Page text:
Chenoweth admits to a long, disabling gap in her life between the ages of 18 and 30, "when I was in terrible pain and not able to go outside. I was in so much pain from OCD that I would just take handfuls of pills. For 12 years, they had me on lithium, and I'm not manic-depressive," the painter points out. "I was in and out of hospitals and underwent 'cult therapy.' They kept labeling me whatever was popular at the time -- they would label me bipolar, then schizophrenic for a while. They had me on Stelazine and Mellaril."
Even at her worst point, Chenoweth was able to depict, or at least deal with, her pain through drawing and writing, which she now characterizes more as ranting and raving. "That's what kept me alive through that time," Chenoweth claims. "Even then, I knew that I had something. I knew that I understood something that hardly anybody understands."
After years of medical misdiagnosis and treatment -- during which time Chenoweth somehow doggedly continued to make art and get married -- her problem was finally pinpointed and successfully treated. She was then able to return to ASU and earn both her bachelor of fine arts and master of fine arts degrees. "I'm a recovering person because of being put on the wrong medicine. I guess those experiences are a part of my work," Chenoweth adds philosophically.
Though still quite edgy and at times visually strident, Sue Chenoweth's present painterly output reflects a considerable measure of joy, born from rediscovering what a relatively normal life is like. These paintings are celebrations of the good, the bad and the ugly -- informed by her happiness with just being alive, having children and attaining a modicum of normality.
But be forewarned: Despite everything, there is nothing languorous or smug about these paintings. Battered, scrubbed, repeatedly overworked with feverish graphite drawings, rabid mark making, garish fluorescent paint, drilled holes and the occasional stray object (clear plastic disks are a new favorite), these works strive for -- and usually attain -- an unvarnished emotional honesty that can be anxiety-provoking to the viewer.
In Prayer Shawl, which features two figures imprisoned in a bulbous form, Chenoweth pays homage to her husband and their relationship. As if x-rayed, the huge ball, flanked by otherworldly trees, reveals two crudely drawn shapes that remind one of some root vegetable violently ripped from the earth.
Overlay: House, Home, Everyday Place, a piece that began as the painter envisioned her parents' A-frame cabin, focuses on a large triangular shape being engulfed by a brilliant vermilion cloud with undulating tentacles against a sketchy background of blue, copper and green wallpaper-like tendrils. Within the pyramidal form, rough holes have been drilled into the plywood surface, all connected by orange lines like a Chinese checkerboard. At the top of the panel, a wooden knob, a miniature silver two-story house affixed to it, suggests that the painting's surface can be opened to reveal something hidden.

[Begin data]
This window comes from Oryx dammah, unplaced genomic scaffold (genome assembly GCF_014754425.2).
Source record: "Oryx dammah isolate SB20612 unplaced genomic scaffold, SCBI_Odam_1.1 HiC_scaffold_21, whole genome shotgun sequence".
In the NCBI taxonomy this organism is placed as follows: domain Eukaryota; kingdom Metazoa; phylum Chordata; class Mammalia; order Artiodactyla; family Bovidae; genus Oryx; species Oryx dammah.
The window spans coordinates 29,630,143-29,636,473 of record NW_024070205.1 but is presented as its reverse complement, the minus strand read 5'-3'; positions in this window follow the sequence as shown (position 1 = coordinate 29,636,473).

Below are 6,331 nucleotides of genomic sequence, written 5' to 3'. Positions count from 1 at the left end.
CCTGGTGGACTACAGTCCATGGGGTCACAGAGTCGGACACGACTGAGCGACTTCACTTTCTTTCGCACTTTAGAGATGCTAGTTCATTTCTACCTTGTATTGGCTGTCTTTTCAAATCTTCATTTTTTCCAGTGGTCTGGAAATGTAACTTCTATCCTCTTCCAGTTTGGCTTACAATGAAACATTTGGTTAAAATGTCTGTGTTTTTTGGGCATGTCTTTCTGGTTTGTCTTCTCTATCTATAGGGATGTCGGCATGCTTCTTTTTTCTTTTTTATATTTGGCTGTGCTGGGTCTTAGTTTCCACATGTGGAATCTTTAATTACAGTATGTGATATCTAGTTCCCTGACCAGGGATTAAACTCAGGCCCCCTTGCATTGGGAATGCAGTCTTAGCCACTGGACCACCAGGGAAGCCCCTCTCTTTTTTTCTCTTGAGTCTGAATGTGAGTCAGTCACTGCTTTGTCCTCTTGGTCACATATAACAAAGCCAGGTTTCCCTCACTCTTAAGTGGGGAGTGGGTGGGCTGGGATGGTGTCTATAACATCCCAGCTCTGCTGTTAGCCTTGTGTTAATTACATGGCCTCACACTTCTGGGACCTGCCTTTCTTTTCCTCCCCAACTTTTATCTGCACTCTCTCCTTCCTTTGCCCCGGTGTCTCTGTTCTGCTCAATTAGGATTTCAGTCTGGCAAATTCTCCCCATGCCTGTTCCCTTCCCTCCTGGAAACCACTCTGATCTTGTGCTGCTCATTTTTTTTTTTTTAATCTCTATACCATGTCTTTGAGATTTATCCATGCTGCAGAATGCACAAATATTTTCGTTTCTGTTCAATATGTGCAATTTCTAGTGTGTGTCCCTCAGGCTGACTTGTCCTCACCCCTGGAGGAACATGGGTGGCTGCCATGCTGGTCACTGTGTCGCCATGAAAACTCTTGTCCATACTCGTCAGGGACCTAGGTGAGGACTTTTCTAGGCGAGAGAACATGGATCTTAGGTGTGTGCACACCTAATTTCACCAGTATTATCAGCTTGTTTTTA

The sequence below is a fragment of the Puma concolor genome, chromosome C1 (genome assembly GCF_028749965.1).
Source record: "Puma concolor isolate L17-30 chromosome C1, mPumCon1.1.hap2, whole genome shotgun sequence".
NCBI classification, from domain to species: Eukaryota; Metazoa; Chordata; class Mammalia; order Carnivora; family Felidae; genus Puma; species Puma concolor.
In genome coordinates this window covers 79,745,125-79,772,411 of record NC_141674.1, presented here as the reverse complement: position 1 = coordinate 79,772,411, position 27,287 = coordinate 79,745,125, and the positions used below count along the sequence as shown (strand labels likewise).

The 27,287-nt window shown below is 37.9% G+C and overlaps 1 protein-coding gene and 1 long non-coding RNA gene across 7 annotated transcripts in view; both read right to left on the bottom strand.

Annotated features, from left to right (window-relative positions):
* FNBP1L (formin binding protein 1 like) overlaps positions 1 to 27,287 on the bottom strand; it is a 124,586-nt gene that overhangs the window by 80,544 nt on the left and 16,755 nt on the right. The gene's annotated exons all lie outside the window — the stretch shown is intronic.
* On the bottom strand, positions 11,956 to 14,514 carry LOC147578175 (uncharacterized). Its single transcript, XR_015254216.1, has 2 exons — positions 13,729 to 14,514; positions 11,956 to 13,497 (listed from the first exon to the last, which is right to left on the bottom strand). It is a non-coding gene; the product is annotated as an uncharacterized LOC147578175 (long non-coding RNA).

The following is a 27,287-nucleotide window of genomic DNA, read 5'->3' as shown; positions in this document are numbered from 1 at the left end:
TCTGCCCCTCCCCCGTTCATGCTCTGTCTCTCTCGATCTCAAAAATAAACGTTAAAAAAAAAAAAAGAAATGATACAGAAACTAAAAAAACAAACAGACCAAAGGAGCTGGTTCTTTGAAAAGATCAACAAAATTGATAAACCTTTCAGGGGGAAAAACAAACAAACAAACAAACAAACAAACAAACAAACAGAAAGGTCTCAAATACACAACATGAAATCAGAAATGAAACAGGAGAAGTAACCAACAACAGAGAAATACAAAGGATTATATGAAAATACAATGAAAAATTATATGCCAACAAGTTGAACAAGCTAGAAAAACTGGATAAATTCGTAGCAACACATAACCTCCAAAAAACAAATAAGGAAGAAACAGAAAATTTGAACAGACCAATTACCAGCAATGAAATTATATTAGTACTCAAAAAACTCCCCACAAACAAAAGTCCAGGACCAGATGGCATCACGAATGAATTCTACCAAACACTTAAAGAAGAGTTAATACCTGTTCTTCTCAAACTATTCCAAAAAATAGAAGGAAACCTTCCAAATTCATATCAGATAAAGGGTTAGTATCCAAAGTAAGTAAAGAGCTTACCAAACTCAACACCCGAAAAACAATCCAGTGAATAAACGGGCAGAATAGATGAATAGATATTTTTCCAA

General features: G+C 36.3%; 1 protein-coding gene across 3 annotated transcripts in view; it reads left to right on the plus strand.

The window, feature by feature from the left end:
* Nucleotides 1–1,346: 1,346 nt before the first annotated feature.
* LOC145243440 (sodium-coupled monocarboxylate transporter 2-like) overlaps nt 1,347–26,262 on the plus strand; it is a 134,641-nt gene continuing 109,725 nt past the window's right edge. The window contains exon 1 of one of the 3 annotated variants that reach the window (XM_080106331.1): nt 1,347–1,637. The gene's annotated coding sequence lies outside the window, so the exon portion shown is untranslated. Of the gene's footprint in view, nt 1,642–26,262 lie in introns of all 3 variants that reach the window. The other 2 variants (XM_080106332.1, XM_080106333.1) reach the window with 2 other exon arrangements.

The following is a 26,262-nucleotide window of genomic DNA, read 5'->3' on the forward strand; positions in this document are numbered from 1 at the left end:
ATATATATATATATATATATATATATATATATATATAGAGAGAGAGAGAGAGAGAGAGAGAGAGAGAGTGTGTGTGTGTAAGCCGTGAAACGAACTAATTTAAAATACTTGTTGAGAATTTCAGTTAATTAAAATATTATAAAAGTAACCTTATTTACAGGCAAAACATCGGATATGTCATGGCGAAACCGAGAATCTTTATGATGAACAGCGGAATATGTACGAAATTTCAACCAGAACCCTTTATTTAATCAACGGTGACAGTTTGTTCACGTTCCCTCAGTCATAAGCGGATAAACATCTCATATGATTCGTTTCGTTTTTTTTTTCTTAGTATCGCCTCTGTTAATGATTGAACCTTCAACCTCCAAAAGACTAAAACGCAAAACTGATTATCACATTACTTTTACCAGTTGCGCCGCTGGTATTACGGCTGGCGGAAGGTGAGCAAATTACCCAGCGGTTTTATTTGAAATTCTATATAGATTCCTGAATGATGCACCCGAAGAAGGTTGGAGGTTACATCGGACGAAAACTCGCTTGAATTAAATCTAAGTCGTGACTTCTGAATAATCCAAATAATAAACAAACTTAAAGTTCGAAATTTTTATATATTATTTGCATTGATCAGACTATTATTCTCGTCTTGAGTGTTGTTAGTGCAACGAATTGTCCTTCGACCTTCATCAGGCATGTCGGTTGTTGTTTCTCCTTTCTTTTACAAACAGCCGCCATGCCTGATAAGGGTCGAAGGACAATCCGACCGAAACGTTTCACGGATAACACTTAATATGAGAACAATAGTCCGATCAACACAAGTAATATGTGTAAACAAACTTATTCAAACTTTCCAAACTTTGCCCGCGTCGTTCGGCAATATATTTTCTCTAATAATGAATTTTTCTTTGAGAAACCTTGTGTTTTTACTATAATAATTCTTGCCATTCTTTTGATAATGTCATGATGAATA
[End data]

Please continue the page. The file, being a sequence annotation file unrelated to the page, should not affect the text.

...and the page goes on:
"It's a picture of the air around me as I paint that became a celebration of home or place," explains the artist. "Coming down from the house are pathways in an octopussy shape, and bubbles are falling and traveling. In this painting, I actually traveled with it as I painted it."
Chenoweth admits to often intentionally messing up a painting in order to save it. If she begins to feel too comfortable with a work, she sands it off, allowing the remnants to signal a new starting point. "Transgression and redemption -- that becomes the whole thing," says the painter, "of taking it out there so far that you get that feeling of panic. It's a horrible feeling. I hate that feeling, but I've gotten used to it in painting because it's necessary."
Chenoweth's hard-won mental well-being now allows her to concentrate on seeking the inherently mystical nature of the creative process. It is her self-stated search for the ineffable, her quest to manifest the unknowable and inconceivable, that evokes in the serious viewer a sense that her paintings -- strange, viscerally obsessive and stylistically unmistakable -- are akin to the writing of artist-poet William Blake or work by untutored outsider artists. From the paintings, it is also clear that Chenoweth, like such artists, makes this art because she must.
"Going through the experience of getting well, I've really had to touch into God," says Chenoweth. "I let go so God takes over; it sounds so silly, but that's what I do. I naturally go into this religious place of the unknown -- it's not the New Age thing and it's not the Christian thing. It's like embracing the wonder of what things could be."